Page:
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Karan Pratap Singh
Karan Pratap Singh

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Optimize Node.js performance with clustering

In this article, We will see how we can optimize our Node.js applications with clustering. Later we'll also do some benchmarks!

What is clustering?

Node.js is single threaded by default and hence only utilizes one cpu core for that thread. So, to take advantage of all the cores available we need to launch a cluster of Node.js processes.

For this we can use the native cluster module which creates several child processes (workers) that operate parallelly. Each generated process has it's own event loop, V8 instance and memory. The primary process and worker process communicate with each other via IPC (Inter-Process Communication).

Note: Code from this tutorial will be available in this repository

Project Setup

Let's initialize and setup our project!

$ yarn init -y
$ yarn add express typescript ts-node
$ yarn add -D @types/node @types/express
$ yarn tsc --init
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Project directory should look like this

├── src
│   ├── cluster.ts
│   ├── default.ts
│   └── server.ts
├── tsconfig.json
├── package.json
└── yarn.lock
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server.ts
Here, we'll bootstrap our simple express server

import express, { Request, Response } from 'express';

export function start(): void {
  const app = express();

  app.get('/api/intense', (req: Request, res: Response): void => {
    console.time('intense');
    intenseWork();
    console.timeEnd('intense');
    res.send('Done!');
  });

  app.listen(4000, () => {
    console.log(`Server started with worker ${process.pid}`);
  });
}

/**
 * Mimics some intense server-side work
 */
function intenseWork(): void {
  const list = new Array<number>(1e7);

  for (let i = 0; i < list.length; i++) {
    list[i] = i * 12;
  }
}
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default.ts

import * as Server from './server';

Server.start();
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Start! Start! Start!

$ yarn ts-node src/default.ts

Server started with worker 22030
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cluster.ts

Now let's use the cluster module

import cluster, { Worker } from 'cluster';
import os from 'os';
import * as Server from './server';

if (cluster.isMaster) {
  const cores = os.cpus().length;

  console.log(`Total cores: ${cores}`);
  console.log(`Primary process ${process.pid} is running`);

  for (let i = 0; i < cores; i++) {
    cluster.fork();
  }

  cluster.on('exit', (worker: Worker, code) => {
    console.log(`Worker ${worker.process.pid} exited with code ${code}`);
    console.log('Fork new worker!');
    cluster.fork();
  });
} else {
  Server.start();
}
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Start! Start! Start!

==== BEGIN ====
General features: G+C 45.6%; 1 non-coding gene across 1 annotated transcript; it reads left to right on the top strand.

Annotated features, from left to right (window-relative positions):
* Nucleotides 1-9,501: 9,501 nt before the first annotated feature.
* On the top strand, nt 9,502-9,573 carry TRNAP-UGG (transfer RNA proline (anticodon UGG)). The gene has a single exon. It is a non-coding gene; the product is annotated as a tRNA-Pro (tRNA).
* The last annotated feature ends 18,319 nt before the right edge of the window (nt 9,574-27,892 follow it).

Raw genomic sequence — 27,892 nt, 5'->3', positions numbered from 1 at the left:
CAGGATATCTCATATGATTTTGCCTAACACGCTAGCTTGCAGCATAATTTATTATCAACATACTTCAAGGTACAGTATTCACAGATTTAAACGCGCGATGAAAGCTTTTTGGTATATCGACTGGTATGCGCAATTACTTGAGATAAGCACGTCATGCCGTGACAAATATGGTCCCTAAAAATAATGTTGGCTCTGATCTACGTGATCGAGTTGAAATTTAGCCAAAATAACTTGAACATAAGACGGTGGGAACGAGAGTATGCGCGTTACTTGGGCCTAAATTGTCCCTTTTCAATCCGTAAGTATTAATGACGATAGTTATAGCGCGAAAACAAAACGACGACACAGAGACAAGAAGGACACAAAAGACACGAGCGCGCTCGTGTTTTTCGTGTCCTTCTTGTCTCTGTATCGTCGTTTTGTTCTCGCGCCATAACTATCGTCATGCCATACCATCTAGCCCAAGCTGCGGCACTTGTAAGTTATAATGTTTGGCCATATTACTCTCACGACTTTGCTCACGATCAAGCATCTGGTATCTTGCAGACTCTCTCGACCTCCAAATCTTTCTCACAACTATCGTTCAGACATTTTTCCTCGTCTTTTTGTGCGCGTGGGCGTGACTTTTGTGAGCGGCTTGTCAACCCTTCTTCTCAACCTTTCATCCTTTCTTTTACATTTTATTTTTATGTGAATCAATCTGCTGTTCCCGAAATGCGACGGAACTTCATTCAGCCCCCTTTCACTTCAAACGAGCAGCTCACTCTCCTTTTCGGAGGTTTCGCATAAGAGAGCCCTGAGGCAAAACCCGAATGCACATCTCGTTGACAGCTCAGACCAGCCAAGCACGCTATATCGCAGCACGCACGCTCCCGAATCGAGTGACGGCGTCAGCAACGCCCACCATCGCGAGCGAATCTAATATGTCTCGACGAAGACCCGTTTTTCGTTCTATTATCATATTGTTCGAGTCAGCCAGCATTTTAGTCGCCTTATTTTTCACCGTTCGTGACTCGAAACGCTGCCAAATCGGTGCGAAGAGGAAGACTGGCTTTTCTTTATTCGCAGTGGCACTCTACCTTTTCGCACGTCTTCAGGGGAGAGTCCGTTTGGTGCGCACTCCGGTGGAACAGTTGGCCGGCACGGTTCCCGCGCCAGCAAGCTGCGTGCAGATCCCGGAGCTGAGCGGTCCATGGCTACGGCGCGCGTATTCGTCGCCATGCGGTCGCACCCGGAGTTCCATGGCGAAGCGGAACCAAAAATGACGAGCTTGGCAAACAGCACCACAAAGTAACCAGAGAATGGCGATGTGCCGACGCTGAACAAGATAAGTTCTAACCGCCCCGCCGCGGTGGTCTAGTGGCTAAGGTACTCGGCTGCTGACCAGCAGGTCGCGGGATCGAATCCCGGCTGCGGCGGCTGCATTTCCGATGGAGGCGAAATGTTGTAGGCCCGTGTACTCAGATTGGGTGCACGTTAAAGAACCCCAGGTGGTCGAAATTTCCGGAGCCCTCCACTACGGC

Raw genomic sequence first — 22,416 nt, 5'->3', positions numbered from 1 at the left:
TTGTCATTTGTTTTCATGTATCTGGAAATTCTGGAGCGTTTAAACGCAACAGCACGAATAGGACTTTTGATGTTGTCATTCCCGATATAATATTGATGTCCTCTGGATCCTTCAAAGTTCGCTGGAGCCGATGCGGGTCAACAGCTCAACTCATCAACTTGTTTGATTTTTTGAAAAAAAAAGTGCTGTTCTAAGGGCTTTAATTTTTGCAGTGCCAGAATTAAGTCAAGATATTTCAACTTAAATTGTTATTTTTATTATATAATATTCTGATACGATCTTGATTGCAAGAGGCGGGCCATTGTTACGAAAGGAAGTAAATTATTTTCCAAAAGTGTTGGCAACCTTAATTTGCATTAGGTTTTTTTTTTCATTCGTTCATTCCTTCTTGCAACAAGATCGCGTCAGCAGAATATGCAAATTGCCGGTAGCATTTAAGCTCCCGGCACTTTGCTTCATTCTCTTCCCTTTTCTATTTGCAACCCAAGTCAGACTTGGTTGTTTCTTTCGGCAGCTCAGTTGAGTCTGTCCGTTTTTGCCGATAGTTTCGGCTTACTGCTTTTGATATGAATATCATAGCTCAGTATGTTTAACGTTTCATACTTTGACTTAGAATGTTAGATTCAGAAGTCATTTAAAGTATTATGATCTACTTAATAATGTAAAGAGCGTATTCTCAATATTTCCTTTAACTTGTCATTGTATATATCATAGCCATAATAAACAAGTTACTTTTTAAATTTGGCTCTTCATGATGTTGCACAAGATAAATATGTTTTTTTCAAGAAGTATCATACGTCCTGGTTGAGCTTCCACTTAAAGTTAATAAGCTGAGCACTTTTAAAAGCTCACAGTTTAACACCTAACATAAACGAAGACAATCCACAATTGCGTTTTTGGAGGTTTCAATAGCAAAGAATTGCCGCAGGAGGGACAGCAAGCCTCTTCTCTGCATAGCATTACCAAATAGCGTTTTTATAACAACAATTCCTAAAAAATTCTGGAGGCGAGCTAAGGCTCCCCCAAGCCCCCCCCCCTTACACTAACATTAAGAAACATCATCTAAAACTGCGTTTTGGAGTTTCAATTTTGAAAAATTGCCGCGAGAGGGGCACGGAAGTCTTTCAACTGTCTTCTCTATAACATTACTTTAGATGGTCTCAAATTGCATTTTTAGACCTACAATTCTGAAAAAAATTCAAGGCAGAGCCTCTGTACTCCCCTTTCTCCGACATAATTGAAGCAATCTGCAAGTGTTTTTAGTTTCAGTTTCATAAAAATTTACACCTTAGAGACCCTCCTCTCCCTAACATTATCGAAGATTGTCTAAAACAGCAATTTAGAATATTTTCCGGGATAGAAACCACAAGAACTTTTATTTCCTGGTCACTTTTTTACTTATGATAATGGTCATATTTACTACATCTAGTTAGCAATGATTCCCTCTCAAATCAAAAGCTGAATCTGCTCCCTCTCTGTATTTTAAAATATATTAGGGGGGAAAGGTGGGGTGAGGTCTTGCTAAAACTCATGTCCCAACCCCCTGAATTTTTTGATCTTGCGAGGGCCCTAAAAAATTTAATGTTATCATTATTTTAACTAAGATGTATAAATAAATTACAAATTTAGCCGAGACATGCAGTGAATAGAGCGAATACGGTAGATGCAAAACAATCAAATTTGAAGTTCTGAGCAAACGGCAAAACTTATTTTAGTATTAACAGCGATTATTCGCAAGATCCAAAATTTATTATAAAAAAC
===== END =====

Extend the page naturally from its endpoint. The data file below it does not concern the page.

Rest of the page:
$ yarn ts-node src/cluster.ts

Total cores: 12
Primary process 22140 is running
Server started with worker 22146
Server started with worker 22150
Server started with worker 22143
Server started with worker 22147
Server started with worker 22153
Server started with worker 22148
Server started with worker 22144
Server started with worker 22145
Server started with worker 22149
Server started with worker 22154
Server started with worker 22152
Server started with worker 22151
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Benchmarking

For benchmarking, I will use apache bench. We can also use loadtest which has similar functionality.

$ ab -n 1000 -c 100 http://localhost:4000/api/intense

Here:

-n requests
-c concurrency
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Without Clustering

.
.
.
Connection Times (ms)
              min  mean[+/-sd] median   max
Connect:        0    2   1.0      1       5
Processing:    75 5373 810.7   5598    7190
Waiting:       60 3152 1013.7   3235    5587
Total:         76 5374 810.9   5600    7190

Percentage of the requests served within a certain time (ms)
  50%   5600
  66%   5768
  75%   5829
  80%   5880
  90%   5929
  95%   6006
  98%   6057
  99%   6063
 100%   7190 (longest request)
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With Clustering

.
.
.
Connection Times (ms)
              min  mean[+/-sd] median   max
Connect:        0    1   3.8      0      29
Processing:    67 1971 260.4   1988    2460
Waiting:       61 1698 338.3   1744    2201
Total:         67 1972 260.2   1988    2460

Percentage of the requests served within a certain time (ms)
  50%   1988
  66%   2059
  75%   2153
  80%   2199
  90%   2294
  95%   2335
  98%   2379
  99%   2402
 100%   2460 (longest request)
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benchmark

Conclusion

We can see a great reduction in our request time as incoming load is divided between all the worker processes.

If you don't want to use native cluster module, you can also try PM2 which is a process manager with built in load balancer.

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